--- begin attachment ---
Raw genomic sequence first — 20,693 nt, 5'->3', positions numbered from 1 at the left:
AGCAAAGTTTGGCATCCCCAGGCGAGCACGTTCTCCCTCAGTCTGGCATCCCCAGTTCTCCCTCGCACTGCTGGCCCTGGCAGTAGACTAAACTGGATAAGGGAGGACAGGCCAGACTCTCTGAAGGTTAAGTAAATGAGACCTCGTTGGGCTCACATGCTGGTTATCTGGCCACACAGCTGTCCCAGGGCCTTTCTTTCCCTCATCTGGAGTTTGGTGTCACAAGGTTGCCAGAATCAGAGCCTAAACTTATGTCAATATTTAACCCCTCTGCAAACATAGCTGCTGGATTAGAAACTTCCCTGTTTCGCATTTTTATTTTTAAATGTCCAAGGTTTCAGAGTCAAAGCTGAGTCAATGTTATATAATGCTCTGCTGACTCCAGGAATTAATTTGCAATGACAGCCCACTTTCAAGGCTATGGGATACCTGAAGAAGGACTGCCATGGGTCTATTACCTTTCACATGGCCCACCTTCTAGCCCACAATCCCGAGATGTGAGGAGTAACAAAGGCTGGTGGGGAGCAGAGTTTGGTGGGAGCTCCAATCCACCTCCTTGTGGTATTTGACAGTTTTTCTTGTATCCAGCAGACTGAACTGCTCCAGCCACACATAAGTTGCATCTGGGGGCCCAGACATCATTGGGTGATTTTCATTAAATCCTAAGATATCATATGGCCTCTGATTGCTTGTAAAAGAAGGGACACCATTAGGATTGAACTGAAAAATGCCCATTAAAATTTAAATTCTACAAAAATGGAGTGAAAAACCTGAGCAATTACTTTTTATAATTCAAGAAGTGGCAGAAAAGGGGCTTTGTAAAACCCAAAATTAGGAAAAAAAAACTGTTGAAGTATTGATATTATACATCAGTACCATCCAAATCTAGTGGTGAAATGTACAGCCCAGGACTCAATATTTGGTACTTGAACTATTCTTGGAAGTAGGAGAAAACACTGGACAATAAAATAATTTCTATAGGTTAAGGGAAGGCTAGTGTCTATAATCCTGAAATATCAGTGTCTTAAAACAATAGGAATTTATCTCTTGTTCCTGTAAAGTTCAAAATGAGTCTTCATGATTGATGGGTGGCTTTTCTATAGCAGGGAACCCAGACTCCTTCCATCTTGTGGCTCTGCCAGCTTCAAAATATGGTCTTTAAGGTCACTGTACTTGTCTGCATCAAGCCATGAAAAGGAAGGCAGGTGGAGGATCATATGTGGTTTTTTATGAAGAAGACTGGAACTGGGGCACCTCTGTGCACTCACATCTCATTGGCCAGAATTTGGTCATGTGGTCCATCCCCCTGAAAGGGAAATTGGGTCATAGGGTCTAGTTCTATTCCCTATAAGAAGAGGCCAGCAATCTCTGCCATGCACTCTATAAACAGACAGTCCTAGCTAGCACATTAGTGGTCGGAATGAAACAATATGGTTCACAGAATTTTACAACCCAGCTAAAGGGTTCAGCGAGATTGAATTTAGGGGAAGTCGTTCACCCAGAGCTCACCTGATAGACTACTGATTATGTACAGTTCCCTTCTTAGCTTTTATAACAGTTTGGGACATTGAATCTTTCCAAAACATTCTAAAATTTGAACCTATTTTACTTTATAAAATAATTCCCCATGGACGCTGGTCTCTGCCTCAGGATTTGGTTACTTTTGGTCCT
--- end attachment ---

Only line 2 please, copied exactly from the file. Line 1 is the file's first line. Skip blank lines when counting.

AGCAAAGTTTGGCATCCCCAGGCGAGCACGTTCTCCCTCAGTCTGGCATCCCCAGTTCTCCCTCGCACTGCTGGCCCTGGCAGTAGACTAAACTGGATAAGGGAGGACAGGCCAGACTCTCTGAAGGTTAAGTAAATGAGACCTCGTTGGGCTCACATGCTGGTTATCTGGCCACACAGCTGTCCCAGGGCCTTTCTTTCCCTCATCTGGAGTTTGGTGTCACAAGGTTGCCAGAATCAGAGCCTAAACTTATGTCAATATTTAACCCCTCTGCAAACATAGCTGCTGGATTAGAAACTTCCCTGTTTCGCATTTTTATTTTTAAATGTCCAAGGTTTCAGAGTCAAAGCTGAGTCAATGTTATATAATGCTCTGCTGACTCCAGGAATTAATTTGCAATGACAGCCCACTTTCAAGGCTATGGGATACCTGAAGAAGGACTGCCATGGGTCTATTACCTTTCACATGGCCCACCTTCTAGCCCACAATCCCGAGATGTGAGGAGTAACAAAGGCTGGTGGGGAGCAGAGTTTGGTGGGAGCTCCAATCCACCTCCTTGTGGTATTTGACAGTTTTTCTTGTATCCAGCAGACTGAACTGCTCCAGCCACACATAAGTTGCATCTGGGGGCCCAGACATCATTGGGTGATTTTCATTAAATCCTAAGATATCATATGGCCTCTGATTGCTTGTAAAAGAAGGGACACCATTAGGATTGAACTGAAAAATGCCCATTAAAATTTAAATTCTACAAAAATGGAGTGAAAAACCTGAGCAATTACTTTTTATAATTCAAGAAGTGGCAGAAAAGGGGCTTTGTAAAACCCAAAATTAGGAAAAAAAAACTGTTGAAGTATTGATATTATACATCAGTACCATCCAAATCTAGTGGTGAAATGTACAGCCCAGGACTCAATATTTGGTACTTGAACTATTCTTGGAAGTAGGAGAAAACACTGGACAATAAAATAATTTCTATAGGTTAAGGGAAGGCTAGTGTCTATAATCCTGAAATATCAGTGTCTTAAAACAATAGGAATTTATCTCTTGTTCCTGTAAAGTTCAAAATGAGTCTTCATGATTGATGGGTGGCTTTTCTATAGCAGGGAACCCAGACTCCTTCCATCTTGTGGCTCTGCCAGCTTCAAAATATGGTCTTTAAGGTCACTGTACTTGTCTGCATCAAGCCATGAAAAGGAAGGCAGGTGGAGGATCATATGTGGTTTTTTATGAAGAAGACTGGAACTGGGGCACCTCTGTGCACTCACATCTCATTGGCCAGAATTTGGTCATGTGGTCCATCCCCCTGAAAGGGAAATTGGGTCATAGGGTCTAGTTCTATTCCCTATAAGAAGAGGCCAGCAATCTCTGCCATGCACTCTATAAACAGACAGTCCTAGCTAGCACATTAGTGGTCGGAATGAAACAATATGGTTCACAGAATTTTACAACCCAGCTAAAGGGTTCAGCGAGATTGAATTTAGGGGAAGTCGTTCACCCAGAGCTCACCTGATAGACTACTGATTATGTACAGTTCCCTTCTTAGCTTTTATAACAGTTTGGGACATTGAATCTTTCCAAAACATTCTAAAATTTGAACCTATTTTACTTTATAAAATAATTCCCCATGGACGCTGGTCTCTGCCTCAGGATTTGGTTACTTTTGGTCCT